JS: Well the data that underpins it came directly from the research. At first the site was a written history but I only wrote enough so as to surround the pictures (I didn’t know how to re-size them then). Over the years the site evolved into what we’d consider a “blog” What I think translates from the site to the book is the flip and breezy spirit of it. Although it’s a “serious” research project capable of withstanding some scrutiny, it’s just uni numbers, and it’s just the Mets — theirs is a story of frequent and sometimes comical failure punctuated by moments of high drama and excellence.
VORG: I see that Matt Silverman also has helped author other “(team) by the numbers” books. What sort of specific expertise did Matt bring to your book?
JS: Matt was one of the people who reached out in the early years of the site. He convinced me MBTN could be a book and we agreed to work together on it. He put together a proposal; I didn’t know anything about that part. Unfortunately that was in 2003 and the last-place Mets held no interest from publishers, although some remarked it was a good idea. Once the Mets got good again in 2006 we heard back from an editor who’d rejected us a few years earlier, Mark Weinstein, who’d in the time between moved to a new publisher, Skyhorse. Matt is a full-time freelance author and had interest in using the “by the Numbers” idea to birth a whole series of books. He understood that connecting numbers to players and back again was “the way the mind of the fan works.” Matt also wrangled photos and wrote a lot of the “sidebars” that accompany each chapter.
VORG: Seth Lugo recently became the first Met to wear #67 … I assume your database will need a new record for him. Which brings me to this question. How do you keep on top on all the personnel/uniform number changes?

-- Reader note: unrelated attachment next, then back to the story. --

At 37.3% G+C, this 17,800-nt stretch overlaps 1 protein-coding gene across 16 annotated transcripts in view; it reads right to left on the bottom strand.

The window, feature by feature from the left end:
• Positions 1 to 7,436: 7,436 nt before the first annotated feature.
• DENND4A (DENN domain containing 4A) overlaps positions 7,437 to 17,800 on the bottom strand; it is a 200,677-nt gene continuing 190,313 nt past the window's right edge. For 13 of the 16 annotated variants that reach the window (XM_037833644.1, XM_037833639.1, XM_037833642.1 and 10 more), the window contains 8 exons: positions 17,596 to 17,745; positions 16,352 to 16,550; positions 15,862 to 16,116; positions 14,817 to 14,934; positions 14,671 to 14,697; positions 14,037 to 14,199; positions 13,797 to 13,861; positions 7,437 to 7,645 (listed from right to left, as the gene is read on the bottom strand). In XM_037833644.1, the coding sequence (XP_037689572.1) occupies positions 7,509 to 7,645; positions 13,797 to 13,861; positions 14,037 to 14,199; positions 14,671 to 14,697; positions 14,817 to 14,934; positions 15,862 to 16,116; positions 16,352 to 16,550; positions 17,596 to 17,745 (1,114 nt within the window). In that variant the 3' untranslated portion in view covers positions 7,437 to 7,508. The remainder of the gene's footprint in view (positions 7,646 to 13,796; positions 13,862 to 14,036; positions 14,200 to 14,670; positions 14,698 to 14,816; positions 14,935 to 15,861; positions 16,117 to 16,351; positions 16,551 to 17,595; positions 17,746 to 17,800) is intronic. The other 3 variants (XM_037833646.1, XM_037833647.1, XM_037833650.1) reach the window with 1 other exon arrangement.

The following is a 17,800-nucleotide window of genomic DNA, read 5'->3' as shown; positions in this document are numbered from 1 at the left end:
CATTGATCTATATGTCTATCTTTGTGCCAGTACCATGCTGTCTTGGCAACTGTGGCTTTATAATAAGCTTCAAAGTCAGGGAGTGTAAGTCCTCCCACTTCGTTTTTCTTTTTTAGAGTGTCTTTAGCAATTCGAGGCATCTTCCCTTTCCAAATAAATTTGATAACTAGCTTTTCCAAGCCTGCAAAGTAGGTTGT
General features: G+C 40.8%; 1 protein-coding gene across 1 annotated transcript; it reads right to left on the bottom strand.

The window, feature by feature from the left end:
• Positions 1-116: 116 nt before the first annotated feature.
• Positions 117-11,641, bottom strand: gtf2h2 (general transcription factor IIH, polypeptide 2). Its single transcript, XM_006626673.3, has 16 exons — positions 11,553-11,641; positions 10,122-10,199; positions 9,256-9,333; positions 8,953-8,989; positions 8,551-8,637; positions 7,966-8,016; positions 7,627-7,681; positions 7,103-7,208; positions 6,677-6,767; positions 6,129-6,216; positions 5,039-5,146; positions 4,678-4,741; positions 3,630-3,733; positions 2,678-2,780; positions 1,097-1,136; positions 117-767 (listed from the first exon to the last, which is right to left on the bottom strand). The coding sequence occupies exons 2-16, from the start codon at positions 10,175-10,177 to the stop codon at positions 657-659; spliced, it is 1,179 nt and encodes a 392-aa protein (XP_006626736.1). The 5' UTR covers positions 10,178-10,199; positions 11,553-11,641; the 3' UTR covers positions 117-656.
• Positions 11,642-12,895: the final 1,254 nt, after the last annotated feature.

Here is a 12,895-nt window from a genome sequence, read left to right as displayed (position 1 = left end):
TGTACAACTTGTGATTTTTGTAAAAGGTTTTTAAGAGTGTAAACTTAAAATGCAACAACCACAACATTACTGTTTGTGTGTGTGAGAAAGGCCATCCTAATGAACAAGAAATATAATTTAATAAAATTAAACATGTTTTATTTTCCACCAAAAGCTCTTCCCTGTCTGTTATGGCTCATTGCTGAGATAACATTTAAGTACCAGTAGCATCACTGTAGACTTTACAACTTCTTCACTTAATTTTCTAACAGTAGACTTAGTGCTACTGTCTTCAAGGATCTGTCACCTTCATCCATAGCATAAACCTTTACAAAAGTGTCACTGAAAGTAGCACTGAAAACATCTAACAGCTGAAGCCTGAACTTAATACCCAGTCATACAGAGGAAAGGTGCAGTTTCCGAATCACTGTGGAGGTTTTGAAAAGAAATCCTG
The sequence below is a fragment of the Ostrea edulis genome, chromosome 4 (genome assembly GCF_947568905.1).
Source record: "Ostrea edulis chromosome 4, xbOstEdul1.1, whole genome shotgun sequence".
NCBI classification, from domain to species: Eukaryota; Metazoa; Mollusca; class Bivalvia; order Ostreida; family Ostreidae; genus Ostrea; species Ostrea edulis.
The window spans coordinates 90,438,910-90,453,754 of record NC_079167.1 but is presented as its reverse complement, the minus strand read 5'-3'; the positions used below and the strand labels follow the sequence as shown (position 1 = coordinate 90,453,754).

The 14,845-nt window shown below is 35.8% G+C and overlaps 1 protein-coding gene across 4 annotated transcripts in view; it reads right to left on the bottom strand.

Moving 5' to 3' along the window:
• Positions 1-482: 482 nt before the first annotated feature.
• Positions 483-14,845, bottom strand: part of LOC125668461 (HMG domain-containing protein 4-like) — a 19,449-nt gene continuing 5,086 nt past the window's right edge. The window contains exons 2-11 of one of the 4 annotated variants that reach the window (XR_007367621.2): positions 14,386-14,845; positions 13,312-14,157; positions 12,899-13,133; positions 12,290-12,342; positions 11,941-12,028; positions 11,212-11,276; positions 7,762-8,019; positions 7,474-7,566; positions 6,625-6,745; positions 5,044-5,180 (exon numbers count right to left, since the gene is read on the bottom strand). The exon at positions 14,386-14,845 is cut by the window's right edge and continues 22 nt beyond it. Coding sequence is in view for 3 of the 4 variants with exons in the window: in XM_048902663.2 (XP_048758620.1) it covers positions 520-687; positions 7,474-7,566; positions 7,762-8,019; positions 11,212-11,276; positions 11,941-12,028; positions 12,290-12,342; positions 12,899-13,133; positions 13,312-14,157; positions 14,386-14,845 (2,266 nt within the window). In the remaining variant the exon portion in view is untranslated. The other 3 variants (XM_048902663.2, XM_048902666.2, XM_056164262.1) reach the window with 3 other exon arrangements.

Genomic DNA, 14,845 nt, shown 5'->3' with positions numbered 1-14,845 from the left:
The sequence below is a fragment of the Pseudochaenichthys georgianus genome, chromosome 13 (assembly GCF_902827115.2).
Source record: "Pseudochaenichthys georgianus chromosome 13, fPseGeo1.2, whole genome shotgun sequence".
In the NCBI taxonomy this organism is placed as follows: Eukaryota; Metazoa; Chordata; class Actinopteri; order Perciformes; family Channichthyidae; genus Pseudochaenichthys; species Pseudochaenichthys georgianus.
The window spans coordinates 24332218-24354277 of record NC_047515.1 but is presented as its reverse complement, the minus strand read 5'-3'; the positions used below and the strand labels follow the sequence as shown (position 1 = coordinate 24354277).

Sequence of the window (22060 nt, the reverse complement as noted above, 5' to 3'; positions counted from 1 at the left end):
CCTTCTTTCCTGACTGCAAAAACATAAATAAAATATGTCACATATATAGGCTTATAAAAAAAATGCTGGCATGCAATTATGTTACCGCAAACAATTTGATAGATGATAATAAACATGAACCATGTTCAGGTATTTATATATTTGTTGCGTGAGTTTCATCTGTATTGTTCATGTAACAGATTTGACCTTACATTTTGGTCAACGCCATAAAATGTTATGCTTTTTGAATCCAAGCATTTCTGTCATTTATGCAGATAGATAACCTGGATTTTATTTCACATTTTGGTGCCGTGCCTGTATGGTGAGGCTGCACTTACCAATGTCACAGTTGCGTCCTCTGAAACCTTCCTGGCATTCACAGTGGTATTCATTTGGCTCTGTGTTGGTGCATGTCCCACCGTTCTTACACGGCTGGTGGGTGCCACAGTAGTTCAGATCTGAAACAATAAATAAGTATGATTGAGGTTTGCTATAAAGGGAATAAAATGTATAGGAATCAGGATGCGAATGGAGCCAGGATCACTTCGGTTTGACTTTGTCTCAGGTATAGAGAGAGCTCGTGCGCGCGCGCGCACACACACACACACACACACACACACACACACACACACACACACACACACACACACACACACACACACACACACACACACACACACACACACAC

JS: Once upon a time mbtn used to be “first” with this kinda news but over the past five years I’d say interest in uni numbers as a thing has really moved from the background, especially with dedicated Mets fans. (I feel as though I played a small part in this). Speculation as to uni numbers has become a part of the excitement of a trade or free agent signing. Twitter has played a big role in this. I feel like my role today is to provide perspective on the number and its place in history as a kind of “second-day” lede. On the site I tend to write about the club like any other blogger might but with a uni number perspective; the frequent changes keeps it current. As for keeping up the records, several years ago I “donated” my data to the Ultimate Mets Database, a team-specific online encylopedia which launched the same month as MBTN (February of 1999). Integrating the data allowed us to generate lists of “most home runs by uni number” or whatever. It also provided a better system of organizing the data than I ever had. Inputting records is easy; Richard DiStefano (the brilliant UMDB guy) created a web-based tool that allows me to update in seconds.
VORG: Favorite Met uniform number and why.
JS: As I mentioned above I’ve kind of drifted in and out of favorites over the years. I have an affinity today for No. 6 which is a number that’s been issued more often than any other, but almost exclusively to scrubs and bit players. They really make up the majority of any team’s history, volume-wise anyway, so I like to highlight that.